Why would a thesis be withheld?
It is occasionally necessary to delay publication of a thesis for a limited period of time for the purposes of (a) protecting potentially patentable inventions and (b) complying with the terms of sponsored research agreements (such as prepublication review). The intellectual property terms of sponsored research contracts and grants, both Federal and private, usually require diligent disclosure and protection of inventions, both US and worldwide. In addition, private contracts often contain prepublication review provisions, deferring publication for a period of time for the purposes of protecting intellectual property.
A student’s degree requirements can still be fulfilled even though publication of the thesis is delayed.
The optimal way to protect intellectual property and adhere to sponsor agreement requirements is the formal submission to the Office of Technology Management (“OTM”) of a request to withhold a thesis for patent considerations and compliance with contractual terms. This must be done prior to or concurrent with thesis deposit in the Graduate College and it delays the Graduate College’s transfer of the thesis to IDEALS and ProQuest/UMI Dissertation Publishing. This mechanism provides an absolute ‘blackout’ of information contained in the thesis. The author, title, and abstract are not accessible in any way.
Withholding vs. Closed Access vs. Embargo
While the Graduate College also provides a mechanism for deferring publication of a thesis for up to 2 years, through the “closed access” option in IDEALS and through the “embargo” option in ProQuest, these options are not a substitute for a formal thesis withhold. They do not guarantee the preservation of patent rights; nor do they enable you to comply with certain contractual obligations.
Because the thesis title and abstract (in both IDEALS and ProQuest) are published soon after deposit (even if you have selected a deferred publication option) these published parts could limit the ability to obtain a patent or greatly narrow the scope of possible patent protection.
The Withholding method is the safest, since nothing is published. Submission of a formal Withhold request assures the attention of the OTM so that the patenting and contracting issues are addressed.
Note, upon filing a Formal Withholding Request with the OTM, the Graduate College will not transfer the thesis until after the OTM has removed the withhold request. Once the withholding is removed, any access and embargo options selected by the student at the time of deposit will then be applied to the thesis, which may further delay the appearance of the thesis to the public (if the student selected closed access and embargo options).
- If it is determined that a withholding request is desired for contractual or patenting purposes, a Thesis Withholding Form (form) should be initiated and signed by the Master’s Adviser or Dissertation Director, approved by the unit head and the student, and submitted to the OTM. Requests should contain the full name of the student author, department, the complete title of the thesis, whether a Master’s or Ph.D., and the date of the award of the degree. The form should be completed prior to or at the time of submission of the thesis to the Graduate College. The student should also inform the Graduate College at the time of submission that they have submitted a Withholding Form to the OTM.
- If the OTM agrees that such action is appropriate, a letter of concurrence will be sent to the Graduate College, the Dissertation Director, the unit head, and the student.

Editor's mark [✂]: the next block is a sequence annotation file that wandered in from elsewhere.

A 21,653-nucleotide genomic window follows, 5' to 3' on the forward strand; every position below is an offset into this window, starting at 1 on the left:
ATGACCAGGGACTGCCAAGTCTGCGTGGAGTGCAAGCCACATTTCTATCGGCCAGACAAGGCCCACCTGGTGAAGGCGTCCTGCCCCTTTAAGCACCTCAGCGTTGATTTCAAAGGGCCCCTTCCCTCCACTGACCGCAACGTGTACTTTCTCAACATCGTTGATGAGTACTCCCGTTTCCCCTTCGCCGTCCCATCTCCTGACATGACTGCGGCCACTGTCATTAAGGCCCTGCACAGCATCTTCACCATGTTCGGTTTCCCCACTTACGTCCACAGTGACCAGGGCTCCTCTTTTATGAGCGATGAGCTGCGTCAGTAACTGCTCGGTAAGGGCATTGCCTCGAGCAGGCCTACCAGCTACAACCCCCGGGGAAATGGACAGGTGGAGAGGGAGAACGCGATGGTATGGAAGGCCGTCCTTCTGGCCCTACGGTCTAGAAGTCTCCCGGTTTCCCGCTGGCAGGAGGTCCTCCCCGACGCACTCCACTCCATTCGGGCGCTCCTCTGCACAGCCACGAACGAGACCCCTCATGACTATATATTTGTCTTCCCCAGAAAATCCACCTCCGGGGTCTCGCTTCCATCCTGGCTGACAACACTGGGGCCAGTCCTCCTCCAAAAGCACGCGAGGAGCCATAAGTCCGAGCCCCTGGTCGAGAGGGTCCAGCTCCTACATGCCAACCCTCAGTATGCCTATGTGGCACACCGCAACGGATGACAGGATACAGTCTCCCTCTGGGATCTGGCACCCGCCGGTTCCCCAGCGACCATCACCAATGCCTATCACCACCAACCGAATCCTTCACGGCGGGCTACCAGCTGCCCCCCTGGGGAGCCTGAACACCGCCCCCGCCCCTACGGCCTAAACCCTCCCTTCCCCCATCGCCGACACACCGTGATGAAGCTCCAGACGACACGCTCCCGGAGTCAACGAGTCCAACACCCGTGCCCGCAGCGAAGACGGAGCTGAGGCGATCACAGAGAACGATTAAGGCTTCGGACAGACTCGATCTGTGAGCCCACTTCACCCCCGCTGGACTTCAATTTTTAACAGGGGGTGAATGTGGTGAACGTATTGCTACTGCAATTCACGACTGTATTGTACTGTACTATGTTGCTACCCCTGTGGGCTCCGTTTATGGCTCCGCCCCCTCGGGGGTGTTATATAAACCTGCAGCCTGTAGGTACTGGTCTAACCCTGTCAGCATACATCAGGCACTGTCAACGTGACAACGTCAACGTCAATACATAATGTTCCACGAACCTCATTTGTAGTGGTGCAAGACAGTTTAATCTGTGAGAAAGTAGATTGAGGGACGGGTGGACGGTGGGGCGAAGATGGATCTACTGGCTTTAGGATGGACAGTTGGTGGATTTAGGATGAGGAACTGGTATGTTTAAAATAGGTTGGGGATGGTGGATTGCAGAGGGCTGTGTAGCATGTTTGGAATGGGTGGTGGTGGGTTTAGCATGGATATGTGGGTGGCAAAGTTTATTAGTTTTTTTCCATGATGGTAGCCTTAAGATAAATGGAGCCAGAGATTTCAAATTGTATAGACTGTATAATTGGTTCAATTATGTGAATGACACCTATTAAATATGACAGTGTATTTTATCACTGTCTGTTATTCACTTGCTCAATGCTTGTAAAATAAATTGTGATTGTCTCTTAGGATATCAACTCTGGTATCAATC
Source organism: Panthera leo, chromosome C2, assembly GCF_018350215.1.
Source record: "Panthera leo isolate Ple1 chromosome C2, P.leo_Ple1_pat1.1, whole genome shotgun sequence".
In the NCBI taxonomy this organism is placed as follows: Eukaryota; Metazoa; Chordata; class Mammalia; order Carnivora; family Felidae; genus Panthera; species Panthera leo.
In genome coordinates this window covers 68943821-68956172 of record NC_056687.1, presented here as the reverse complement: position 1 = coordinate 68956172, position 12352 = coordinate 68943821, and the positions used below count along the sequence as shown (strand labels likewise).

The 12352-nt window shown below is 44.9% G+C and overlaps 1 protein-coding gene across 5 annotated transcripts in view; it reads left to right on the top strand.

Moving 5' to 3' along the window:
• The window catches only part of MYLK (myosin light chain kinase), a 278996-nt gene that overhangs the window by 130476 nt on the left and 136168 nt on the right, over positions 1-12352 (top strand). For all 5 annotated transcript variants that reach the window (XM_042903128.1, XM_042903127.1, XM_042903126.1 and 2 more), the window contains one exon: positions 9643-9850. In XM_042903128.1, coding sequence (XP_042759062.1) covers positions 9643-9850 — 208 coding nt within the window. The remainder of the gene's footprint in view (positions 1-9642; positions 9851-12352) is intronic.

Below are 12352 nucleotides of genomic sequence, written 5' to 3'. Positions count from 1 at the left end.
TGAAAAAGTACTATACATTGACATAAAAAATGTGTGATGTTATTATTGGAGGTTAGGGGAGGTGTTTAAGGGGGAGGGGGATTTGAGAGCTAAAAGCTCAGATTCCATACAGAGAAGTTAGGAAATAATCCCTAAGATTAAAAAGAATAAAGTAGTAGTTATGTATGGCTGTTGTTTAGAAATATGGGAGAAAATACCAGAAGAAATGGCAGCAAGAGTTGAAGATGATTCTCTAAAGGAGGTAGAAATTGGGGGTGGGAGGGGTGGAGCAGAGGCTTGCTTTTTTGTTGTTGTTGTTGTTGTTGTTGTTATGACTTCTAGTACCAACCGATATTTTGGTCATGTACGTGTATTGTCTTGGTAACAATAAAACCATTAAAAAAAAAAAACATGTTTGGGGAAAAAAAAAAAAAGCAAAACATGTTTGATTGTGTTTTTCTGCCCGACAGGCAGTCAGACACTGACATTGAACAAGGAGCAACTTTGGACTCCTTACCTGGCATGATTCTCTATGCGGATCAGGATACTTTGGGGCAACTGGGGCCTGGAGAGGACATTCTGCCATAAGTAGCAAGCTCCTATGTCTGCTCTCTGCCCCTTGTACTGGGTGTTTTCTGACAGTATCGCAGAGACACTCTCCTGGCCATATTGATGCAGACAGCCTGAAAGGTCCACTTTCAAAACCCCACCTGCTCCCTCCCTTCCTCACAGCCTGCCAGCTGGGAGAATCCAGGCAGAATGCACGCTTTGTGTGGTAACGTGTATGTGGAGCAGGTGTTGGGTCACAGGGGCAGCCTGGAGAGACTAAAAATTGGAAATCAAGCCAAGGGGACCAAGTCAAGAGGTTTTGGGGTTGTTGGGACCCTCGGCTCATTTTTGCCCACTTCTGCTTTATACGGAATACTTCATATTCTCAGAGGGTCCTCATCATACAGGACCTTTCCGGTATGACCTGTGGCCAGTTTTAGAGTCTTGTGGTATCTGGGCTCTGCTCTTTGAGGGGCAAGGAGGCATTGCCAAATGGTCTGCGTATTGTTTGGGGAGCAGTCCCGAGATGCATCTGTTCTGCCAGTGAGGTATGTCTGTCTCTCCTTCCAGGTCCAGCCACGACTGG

- A thesis will normally be withheld for six months for the purposes of review and filing a patent application. In some cases, there are extenuating circumstances which may require a longer withholding period. Near the end of the six-month period, the OTM will notify the Dissertation Director that the request to withhold must be renewed or the thesis will be released for publication.
- If the request to withhold is renewed, the thesis will be held for an additional six month period, after which time the OTM will check the status again.
- If, during the period a thesis is being held, it is determined that the subject matter is not patentable, the OTM will notify the Graduate College that they may release the thesis immediately following such decision. If it is determined that the subject matter merits patent protection, as soon as notice is received that a patent application has been filed, the OTM will notify the Graduate College to release the thesis. Every reasonable effort will be made to establish patentability and file a patent application as promptly as possible.
- When the OTM authorizes release of the thesis via a letter of notification to the Graduate College Thesis Office, copies of the letter will be sent to the Dissertation Director, unit head, and student.
- Should the student object to withholding the thesis for reasons of personal hardship (e.g., impairment of employment opportunities because of the inability to disclose research work to prospective employers), the OTM will work with the student and Dissertation Director to find an option to assist the student. This may include options such as arranging to have prospective employers review the thesis under a signed nondisclosure agreement or provide an edited/redacted version to the employer.
- The most effective means of avoiding delay in thesis publication is for the candidate and Dissertation Director to make timely disclosure of inventions to the OTM as they occur. Inventions (if any) will normally be known before the thesis is written. The time required to write and edit the thesis is usually sufficient to permit the evaluation of patentable results.
If you have any questions regarding this policy, contact the Office of Technology Management.
See also the Graduate College Website Thesis Frequently Asked Questions.